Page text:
VANCOUVER — Her classmates were in awe.
There were extra loud cheers from the crowd.
Jessica Beckman had a huge smile on her face as she accomplished what she set out to do Saturday afternoon, something many medical experts said would never happen.
Beckman walked across the stage at Fort Vancouver High School’s commencement ceremony, the first time she has walked publicly since she suffered a stroke her freshman year.
Beckman still uses a wheelchair every day. However, on Saturday, for a few feet and with the aid of a walker, she ditched the chair and made her way across the stage.
It was a walk three years in the making.
“They told us she would never walk or talk again,” said Jessica’s mother, Clara Beckman. “She fooled everybody. She’s awesome.”
In a hospital for months after the stroke, Beckman returned to Fort Vancouver, on a limited schedule, her sophomore year. By her junior year, she was back to a full schedule.
Saturday, she graduated. On time. With her class.
“The whole senior class started applauding her, and then everybody did,” said Jessica’s father, Randy Beckman. “It was something that, frankly, when all this happened three years ago, we didn’t think this day would ever happen.”
Family, teachers, friends are all inspired by Jessica’s progress.
“She’s just a miracle,” said Susan Harris, a paraeducator who works one-on-one with Jessica. “It’s amazing she is still alive.”
In fact, a few days after the stroke, her family was put in the horrifying position of making a decision concerning life support. The next day, Jessica did show signs.
In layman’s terms, Jessica suffered from a “whole body” stroke. The Beckmans were told only 10 percent survive, and of those survivors, only 1 percent walk and/or talk again. When she first started physical therapy, Jessica only had the ability to blink her eyes.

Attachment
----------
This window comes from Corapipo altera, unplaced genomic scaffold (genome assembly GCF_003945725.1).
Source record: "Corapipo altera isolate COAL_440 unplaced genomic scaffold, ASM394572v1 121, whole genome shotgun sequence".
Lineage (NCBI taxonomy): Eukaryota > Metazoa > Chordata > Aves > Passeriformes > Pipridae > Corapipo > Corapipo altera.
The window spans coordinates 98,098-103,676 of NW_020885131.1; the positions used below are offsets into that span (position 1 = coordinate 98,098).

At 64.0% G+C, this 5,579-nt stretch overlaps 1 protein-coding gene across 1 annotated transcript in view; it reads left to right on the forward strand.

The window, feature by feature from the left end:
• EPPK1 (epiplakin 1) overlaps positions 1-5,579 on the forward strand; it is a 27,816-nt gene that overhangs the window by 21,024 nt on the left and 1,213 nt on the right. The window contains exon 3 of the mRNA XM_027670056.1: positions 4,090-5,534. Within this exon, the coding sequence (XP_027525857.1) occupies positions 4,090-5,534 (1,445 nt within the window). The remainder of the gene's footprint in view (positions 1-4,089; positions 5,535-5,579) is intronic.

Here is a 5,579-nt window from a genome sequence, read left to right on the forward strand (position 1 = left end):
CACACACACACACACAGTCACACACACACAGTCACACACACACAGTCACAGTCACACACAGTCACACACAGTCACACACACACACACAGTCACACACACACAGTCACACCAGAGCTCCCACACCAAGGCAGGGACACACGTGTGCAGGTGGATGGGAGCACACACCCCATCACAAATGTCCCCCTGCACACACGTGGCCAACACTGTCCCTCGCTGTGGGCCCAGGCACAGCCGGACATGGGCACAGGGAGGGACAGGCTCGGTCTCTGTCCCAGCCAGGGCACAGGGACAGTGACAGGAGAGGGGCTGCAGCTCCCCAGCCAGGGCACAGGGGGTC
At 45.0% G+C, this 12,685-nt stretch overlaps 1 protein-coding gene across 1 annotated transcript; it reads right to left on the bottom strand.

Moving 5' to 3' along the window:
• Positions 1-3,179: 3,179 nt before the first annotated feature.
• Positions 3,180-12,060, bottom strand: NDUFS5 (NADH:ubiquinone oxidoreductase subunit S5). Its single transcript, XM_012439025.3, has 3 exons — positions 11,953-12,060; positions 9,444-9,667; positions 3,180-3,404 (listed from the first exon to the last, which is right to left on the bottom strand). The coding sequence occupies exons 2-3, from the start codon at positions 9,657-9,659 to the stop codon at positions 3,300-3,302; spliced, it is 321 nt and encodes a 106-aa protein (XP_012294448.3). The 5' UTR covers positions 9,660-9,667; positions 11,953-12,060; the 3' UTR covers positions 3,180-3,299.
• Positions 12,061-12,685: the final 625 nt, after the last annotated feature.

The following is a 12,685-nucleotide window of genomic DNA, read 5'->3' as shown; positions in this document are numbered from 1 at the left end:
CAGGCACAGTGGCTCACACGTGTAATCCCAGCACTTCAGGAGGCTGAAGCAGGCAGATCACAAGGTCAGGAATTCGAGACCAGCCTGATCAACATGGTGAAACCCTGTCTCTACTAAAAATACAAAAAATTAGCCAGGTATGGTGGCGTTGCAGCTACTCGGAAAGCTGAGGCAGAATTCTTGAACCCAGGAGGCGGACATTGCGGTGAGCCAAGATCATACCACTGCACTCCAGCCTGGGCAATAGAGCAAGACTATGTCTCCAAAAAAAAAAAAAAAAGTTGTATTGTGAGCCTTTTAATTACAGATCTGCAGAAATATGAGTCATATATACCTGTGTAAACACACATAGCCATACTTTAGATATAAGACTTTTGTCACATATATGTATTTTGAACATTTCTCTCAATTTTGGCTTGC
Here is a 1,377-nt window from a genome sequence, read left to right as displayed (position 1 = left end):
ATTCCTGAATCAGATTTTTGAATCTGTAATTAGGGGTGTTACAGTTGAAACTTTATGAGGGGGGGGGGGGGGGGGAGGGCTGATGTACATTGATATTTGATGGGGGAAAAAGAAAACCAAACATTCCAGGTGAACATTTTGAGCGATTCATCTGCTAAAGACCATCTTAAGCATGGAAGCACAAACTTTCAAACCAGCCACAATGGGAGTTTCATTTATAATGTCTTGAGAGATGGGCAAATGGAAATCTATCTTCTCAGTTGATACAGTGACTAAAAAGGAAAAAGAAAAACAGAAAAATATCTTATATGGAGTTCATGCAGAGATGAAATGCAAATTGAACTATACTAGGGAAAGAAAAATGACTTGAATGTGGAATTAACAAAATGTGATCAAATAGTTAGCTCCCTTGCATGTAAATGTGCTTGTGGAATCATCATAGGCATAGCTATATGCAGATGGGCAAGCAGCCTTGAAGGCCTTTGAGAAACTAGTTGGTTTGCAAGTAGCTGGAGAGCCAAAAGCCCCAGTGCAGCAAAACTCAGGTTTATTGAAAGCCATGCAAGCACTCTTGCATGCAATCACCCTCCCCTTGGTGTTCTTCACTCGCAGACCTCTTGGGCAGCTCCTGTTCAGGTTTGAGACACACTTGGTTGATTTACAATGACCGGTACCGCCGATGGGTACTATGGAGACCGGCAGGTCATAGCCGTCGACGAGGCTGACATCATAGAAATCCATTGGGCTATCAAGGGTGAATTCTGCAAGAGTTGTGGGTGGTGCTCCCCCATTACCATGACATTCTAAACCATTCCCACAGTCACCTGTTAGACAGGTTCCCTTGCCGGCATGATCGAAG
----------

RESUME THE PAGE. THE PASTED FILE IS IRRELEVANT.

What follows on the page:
Jessica has crushed the odds.
“It’s a real effort,” Harris said. “She has not given up one time. The girl just knocked it out of the park.”
School counselor Mike Dillman said he remembered Jessica before the stroke as a student who enjoyed every moment of school. Her sophomore year had its difficult moments, but that same positive spirit returned her junior year.
“She’s made amazing gains,” Dillman said. “She’s back now. Same kid who loves school and always has a smile on her face.”
Jessica said “It’s great” to have been able to continue her studies at Fort Vancouver. Math is her favorite subject.
She also remains determined. Quiet and a student of few words now, she expects her speech will improve with more therapy.
As far as walking goes, that has been the goal since the beginning of her recovery. In fact, she made things more difficult for herself in the short term to remind herself of the long-term goal. Jessica has been offered a motorized wheelchair more than once.
“She refused because she wants to walk,” Clara Beckman said. “She knew if she had a motorized wheelchair, she wouldn’t want to walk.”
Saturday, she walked in front of all of her peers.
“When everybody started cheering and applauding, that was big,” Randy Beckman said.